It was only in the late 19th century that lipstick made another comeback when it was marketed commercially during the industrial revolution and American actress Sarah Bernhardt started putting on lipstick in public.

By the early 1920s American and British women regarded lipstick as an essential daily requirement. Lipstick became so popular that by the 1960s it was women without lipstick who attracted criticism, often dismissed as lesbians or oddballs.

And of course lipstick has seldom been used by men, unless they're gay or actors - or both. It's seen as a classic indicator of femininity and woe betide any male who gets in on the act. He'll either be scorned or laughed at for such emasculating behaviour.

Well, just imagine if men always wore lipstick and heels. You simply couldn't take them seriously, could you?

Friday 10 May 2013

Health check

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Wednesday 8 May 2013


Just when did it get to be a faux-pas to make people "uncomfortable"? I keep reading about unfortunate people who've been made "uncomfortable" by some seemingly routine occurrence and I wonder why this fleeting squeamishness is taken so seriously.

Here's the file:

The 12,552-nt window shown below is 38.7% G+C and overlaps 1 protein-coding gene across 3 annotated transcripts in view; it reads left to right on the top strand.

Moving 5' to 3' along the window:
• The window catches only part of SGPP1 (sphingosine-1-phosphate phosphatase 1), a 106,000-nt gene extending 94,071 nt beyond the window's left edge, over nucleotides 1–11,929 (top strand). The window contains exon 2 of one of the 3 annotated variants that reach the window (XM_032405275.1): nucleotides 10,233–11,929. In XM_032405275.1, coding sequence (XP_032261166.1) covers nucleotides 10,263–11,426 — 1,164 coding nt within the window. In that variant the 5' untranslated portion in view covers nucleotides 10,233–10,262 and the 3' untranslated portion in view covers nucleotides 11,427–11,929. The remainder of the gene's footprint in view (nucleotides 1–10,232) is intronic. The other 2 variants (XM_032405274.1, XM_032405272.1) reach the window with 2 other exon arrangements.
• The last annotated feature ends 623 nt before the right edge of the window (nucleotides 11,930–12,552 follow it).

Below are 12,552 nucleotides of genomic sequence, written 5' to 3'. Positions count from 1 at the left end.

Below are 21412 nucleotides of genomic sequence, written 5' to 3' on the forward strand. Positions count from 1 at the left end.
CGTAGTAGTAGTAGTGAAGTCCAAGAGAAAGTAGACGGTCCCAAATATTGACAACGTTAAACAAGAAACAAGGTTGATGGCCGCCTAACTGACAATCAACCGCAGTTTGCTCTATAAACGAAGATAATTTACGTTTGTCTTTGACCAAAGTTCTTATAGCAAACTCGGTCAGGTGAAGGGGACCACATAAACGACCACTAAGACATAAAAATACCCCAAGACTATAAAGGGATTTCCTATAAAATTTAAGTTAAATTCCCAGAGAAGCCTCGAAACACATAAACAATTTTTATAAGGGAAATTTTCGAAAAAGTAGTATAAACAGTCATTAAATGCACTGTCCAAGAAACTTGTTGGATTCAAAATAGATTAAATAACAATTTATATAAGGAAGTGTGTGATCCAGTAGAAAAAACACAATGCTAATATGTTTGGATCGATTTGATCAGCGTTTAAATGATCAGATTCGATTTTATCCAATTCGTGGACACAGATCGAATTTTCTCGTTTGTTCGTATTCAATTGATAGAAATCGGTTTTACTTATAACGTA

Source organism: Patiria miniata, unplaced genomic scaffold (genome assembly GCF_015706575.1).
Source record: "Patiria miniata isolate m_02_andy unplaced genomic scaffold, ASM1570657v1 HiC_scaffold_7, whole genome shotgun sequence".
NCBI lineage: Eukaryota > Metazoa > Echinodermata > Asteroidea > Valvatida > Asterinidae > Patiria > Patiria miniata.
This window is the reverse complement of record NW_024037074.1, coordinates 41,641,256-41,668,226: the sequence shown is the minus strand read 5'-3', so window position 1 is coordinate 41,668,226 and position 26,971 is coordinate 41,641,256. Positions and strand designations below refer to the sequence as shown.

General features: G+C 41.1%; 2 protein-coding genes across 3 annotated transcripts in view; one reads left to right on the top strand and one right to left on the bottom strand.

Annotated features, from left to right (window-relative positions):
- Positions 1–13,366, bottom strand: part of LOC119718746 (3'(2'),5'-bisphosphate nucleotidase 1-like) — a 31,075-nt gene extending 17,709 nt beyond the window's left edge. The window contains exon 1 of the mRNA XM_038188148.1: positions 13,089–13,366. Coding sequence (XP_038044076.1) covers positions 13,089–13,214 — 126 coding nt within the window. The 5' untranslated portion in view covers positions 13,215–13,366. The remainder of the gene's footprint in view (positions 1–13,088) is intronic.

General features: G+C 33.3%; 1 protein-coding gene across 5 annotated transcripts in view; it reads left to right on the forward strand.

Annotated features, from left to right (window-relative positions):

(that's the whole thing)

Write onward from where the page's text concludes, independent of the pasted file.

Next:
Why is it suddenly so necessary to feel "comfortable", to be spared any sense of embarrassment, of awkwardness, of bewilderment? Why are such quite natural reactions seen as unthinkable?

Feeling uncomfortable is a normal everyday experience, a way of adjusting to new situations. If you never feel uncomfortable, you're never going to learn anything about yourself or about the world. You'll be stuck forever in an over-protected bubble.

A Michigan mother has complained that passages in Anne Frank's diary made her daughter feel "uncomfortable" because they were "pornographic" and "inappropriate". The passages in question were simply descriptions of a young girl's body.

If her daughter didn't know much about her body, then yes, what Anne Frank wrote probably did make her uncomfortable. But the result was that she learnt things and was better informed.

There's nothing wrong with feeling uncomfortable. If on the other hand you're feeling offended, or belittled, or mocked, that's different. That's a genuine attack on your self-esteem and your dignity that needs challenging.